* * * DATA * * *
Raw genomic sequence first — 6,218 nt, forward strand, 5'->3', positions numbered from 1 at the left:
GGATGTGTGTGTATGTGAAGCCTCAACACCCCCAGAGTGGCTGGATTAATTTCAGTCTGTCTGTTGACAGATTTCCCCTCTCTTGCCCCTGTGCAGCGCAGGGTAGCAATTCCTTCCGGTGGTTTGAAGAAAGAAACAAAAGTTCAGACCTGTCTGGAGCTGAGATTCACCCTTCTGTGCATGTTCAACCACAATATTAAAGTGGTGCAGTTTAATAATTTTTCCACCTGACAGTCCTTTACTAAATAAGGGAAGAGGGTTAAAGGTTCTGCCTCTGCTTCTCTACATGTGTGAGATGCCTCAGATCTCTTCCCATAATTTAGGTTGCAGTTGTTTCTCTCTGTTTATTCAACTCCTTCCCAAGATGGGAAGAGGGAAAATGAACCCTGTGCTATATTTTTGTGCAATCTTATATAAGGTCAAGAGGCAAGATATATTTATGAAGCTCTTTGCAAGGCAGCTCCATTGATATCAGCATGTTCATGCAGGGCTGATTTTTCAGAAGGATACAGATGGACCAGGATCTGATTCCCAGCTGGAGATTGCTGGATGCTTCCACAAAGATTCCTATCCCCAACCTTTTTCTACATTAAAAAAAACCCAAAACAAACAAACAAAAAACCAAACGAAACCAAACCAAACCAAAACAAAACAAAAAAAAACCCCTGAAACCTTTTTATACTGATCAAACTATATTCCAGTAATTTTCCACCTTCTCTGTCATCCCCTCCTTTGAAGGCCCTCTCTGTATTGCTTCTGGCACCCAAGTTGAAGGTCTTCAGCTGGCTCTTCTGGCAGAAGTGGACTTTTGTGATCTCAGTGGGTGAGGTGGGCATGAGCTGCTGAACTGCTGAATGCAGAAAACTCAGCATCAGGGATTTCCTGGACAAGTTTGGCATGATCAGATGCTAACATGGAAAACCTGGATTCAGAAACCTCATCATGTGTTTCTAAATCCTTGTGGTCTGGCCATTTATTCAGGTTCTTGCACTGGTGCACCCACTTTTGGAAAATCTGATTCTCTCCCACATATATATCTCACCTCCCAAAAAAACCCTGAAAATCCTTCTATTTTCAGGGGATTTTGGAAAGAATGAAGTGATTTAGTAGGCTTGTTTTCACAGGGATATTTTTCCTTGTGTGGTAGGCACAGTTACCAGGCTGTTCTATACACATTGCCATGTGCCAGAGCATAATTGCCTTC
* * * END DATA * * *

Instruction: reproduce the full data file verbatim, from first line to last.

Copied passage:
Raw genomic sequence first — 6,218 nt, forward strand, 5'->3', positions numbered from 1 at the left:
GGATGTGTGTGTATGTGAAGCCTCAACACCCCCAGAGTGGCTGGATTAATTTCAGTCTGTCTGTTGACAGATTTCCCCTCTCTTGCCCCTGTGCAGCGCAGGGTAGCAATTCCTTCCGGTGGTTTGAAGAAAGAAACAAAAGTTCAGACCTGTCTGGAGCTGAGATTCACCCTTCTGTGCATGTTCAACCACAATATTAAAGTGGTGCAGTTTAATAATTTTTCCACCTGACAGTCCTTTACTAAATAAGGGAAGAGGGTTAAAGGTTCTGCCTCTGCTTCTCTACATGTGTGAGATGCCTCAGATCTCTTCCCATAATTTAGGTTGCAGTTGTTTCTCTCTGTTTATTCAACTCCTTCCCAAGATGGGAAGAGGGAAAATGAACCCTGTGCTATATTTTTGTGCAATCTTATATAAGGTCAAGAGGCAAGATATATTTATGAAGCTCTTTGCAAGGCAGCTCCATTGATATCAGCATGTTCATGCAGGGCTGATTTTTCAGAAGGATACAGATGGACCAGGATCTGATTCCCAGCTGGAGATTGCTGGATGCTTCCACAAAGATTCCTATCCCCAACCTTTTTCTACATTAAAAAAAACCCAAAACAAACAAACAAAAAACCAAACGAAACCAAACCAAACCAAAACAAAACAAAAAAAAACCCCTGAAACCTTTTTATACTGATCAAACTATATTCCAGTAATTTTCCACCTTCTCTGTCATCCCCTCCTTTGAAGGCCCTCTCTGTATTGCTTCTGGCACCCAAGTTGAAGGTCTTCAGCTGGCTCTTCTGGCAGAAGTGGACTTTTGTGATCTCAGTGGGTGAGGTGGGCATGAGCTGCTGAACTGCTGAATGCAGAAAACTCAGCATCAGGGATTTCCTGGACAAGTTTGGCATGATCAGATGCTAACATGGAAAACCTGGATTCAGAAACCTCATCATGTGTTTCTAAATCCTTGTGGTCTGGCCATTTATTCAGGTTCTTGCACTGGTGCACCCACTTTTGGAAAATCTGATTCTCTCCCACATATATATCTCACCTCCCAAAAAAACCCTGAAAATCCTTCTATTTTCAGGGGATTTTGGAAAGAATGAAGTGATTTAGTAGGCTTGTTTTCACAGGGATATTTTTCCTTGTGTGGTAGGCACAGTTACCAGGCTGTTCTATACACATTGCCATGTGCCAGAGCATAATTGCCTTC